Oral Residue in the Referential System of Late Middle Russian Written Discourse

The proposed paper aims at the description and analysis of the referential system found in selected seventeenth-century texts from the evolutionary and typological perspectives. The corpus being examined consists of correspondence and interrogation transcripts concerning several conflicts that took place in the Solovki Monastery in the early period of the Church Schism.

In my analysis I proceed from the following theses:

(i) Vernacular Russian texts from the seventeenth century are characterized by a heavy oral residue. The notion of oral residue goes back to the works of Goody, Havelock, Ong, and others on pre-literate cultures and on cultures at the transitional stage from chirographic writing to print. In the proposed study it encompasses the phenomenon of unconscious application of oral strategies in writing.

(ii) The repertoire of language-specific oral strategies in a given historical period can be established on the basis of parallelism between the oral mode of speech and ontogenetic language processes. In particular, it is argued that the study of writing in the historical period of partial writing interiorization can benefit from examining typologically similar processes found in child writing acquisition and in the writing activity of semi-literate adults.

It is a well known fact that the inventory of referential options in (late) Middle Russian vernacular texts includes—among the “standard” anaphoric devices such as zero, pronominal, and nominal forms—devices that combine pronominal and nominal components, e.g., on starec Markel, tot d′jakon Gerasim. Traditionally, referring expressions of the type “pronoun+NP” were regarded as typical of administrative language and functionally interpreted as satisfying the need for clarity and unambiguous identification of the referents. It will be shown in the paper that these constructions are used in the examined texts independently of the disambiguation need. Rather, both composite constructions, specifically, on +NP and tot +NP, function as markers of referents’ discourse status: specifically, major thematic participants tend to be encoded by means of on +NP, whereas minor thematic participants are encoded by means of tot +NP.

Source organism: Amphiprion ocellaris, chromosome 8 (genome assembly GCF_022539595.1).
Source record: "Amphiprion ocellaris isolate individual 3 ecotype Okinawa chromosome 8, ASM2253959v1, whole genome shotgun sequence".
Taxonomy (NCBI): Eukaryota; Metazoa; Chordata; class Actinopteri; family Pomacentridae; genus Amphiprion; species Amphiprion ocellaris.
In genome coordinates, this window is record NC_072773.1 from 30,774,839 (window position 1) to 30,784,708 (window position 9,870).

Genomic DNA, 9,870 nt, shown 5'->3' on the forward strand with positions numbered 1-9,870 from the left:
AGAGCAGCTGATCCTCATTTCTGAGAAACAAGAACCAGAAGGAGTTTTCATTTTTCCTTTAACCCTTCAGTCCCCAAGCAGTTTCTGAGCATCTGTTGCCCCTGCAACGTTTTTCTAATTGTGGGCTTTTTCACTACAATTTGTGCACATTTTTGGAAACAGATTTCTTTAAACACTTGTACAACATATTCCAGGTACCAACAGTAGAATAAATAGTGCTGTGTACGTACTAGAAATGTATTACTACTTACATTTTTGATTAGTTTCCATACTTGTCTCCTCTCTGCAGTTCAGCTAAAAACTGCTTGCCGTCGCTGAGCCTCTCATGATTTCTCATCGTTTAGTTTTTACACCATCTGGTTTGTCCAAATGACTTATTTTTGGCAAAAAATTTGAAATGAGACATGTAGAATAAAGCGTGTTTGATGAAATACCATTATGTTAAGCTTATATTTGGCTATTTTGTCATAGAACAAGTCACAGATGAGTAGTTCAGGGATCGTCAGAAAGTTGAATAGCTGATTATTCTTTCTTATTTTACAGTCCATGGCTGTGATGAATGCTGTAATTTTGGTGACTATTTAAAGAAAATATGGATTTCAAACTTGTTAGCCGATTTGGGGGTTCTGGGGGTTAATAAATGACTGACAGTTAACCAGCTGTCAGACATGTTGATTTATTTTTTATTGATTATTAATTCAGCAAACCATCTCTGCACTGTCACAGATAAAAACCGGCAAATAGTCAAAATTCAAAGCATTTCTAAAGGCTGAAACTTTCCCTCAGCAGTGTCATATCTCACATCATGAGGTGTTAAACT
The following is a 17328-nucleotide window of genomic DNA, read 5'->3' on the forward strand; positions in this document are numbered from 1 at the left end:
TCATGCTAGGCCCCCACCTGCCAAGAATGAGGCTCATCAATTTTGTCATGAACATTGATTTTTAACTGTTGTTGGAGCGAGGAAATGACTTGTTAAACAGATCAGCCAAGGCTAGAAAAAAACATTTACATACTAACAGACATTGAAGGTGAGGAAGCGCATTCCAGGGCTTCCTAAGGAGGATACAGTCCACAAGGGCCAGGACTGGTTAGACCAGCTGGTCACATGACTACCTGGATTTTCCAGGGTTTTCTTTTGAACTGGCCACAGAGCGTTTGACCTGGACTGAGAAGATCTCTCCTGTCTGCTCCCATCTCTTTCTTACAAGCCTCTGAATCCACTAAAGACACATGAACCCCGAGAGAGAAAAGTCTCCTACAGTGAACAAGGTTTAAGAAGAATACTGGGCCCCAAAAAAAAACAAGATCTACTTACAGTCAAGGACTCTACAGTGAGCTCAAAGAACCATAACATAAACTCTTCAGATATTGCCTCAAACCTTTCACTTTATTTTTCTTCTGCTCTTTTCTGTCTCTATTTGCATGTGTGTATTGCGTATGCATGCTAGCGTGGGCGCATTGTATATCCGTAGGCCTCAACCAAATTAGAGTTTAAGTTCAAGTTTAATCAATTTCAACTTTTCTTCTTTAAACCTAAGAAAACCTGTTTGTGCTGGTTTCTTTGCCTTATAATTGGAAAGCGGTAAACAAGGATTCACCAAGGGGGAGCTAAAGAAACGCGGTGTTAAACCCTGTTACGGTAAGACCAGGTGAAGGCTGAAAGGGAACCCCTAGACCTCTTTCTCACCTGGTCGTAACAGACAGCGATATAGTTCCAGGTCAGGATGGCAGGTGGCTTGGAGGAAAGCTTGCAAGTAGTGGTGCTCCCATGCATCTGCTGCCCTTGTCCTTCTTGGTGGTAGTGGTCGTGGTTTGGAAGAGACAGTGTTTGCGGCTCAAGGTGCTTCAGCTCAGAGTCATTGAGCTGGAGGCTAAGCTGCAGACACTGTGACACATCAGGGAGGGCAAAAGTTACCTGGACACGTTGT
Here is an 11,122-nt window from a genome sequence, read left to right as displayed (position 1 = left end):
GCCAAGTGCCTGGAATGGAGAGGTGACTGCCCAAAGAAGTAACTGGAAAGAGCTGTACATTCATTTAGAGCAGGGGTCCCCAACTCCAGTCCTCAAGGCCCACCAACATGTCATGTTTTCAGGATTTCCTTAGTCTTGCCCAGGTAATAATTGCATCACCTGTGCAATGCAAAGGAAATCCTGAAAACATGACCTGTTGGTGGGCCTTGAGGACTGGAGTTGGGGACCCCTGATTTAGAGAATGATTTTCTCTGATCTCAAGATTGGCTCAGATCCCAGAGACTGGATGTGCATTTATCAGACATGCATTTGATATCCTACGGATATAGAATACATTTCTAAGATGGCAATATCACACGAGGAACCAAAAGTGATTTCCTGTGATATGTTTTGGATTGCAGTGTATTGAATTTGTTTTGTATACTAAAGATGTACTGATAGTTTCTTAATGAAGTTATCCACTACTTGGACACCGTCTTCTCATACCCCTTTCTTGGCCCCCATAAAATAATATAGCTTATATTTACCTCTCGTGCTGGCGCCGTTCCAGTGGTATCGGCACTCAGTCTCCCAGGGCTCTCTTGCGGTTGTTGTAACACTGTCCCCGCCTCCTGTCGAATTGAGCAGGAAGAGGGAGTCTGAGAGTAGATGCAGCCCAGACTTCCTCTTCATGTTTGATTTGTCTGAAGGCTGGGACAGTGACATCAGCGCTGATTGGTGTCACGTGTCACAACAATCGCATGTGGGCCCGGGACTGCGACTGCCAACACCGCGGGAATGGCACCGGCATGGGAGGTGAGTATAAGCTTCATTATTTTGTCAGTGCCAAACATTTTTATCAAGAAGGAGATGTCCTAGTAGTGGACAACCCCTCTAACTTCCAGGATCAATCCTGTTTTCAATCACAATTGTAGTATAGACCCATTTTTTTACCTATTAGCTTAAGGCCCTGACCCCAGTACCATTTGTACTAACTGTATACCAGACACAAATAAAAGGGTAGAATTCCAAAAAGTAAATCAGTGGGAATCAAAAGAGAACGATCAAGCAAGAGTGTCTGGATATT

Similar composite referential constructions are found in children’s speech, oral discourse and in writings of semi-literate adults. In the proposed study I will attempt to demonstrate that a comparative analysis of facts from seventeenth-century written discourse and from other typologically similar linguistic situations can shed light on the evolution of Russian referential system.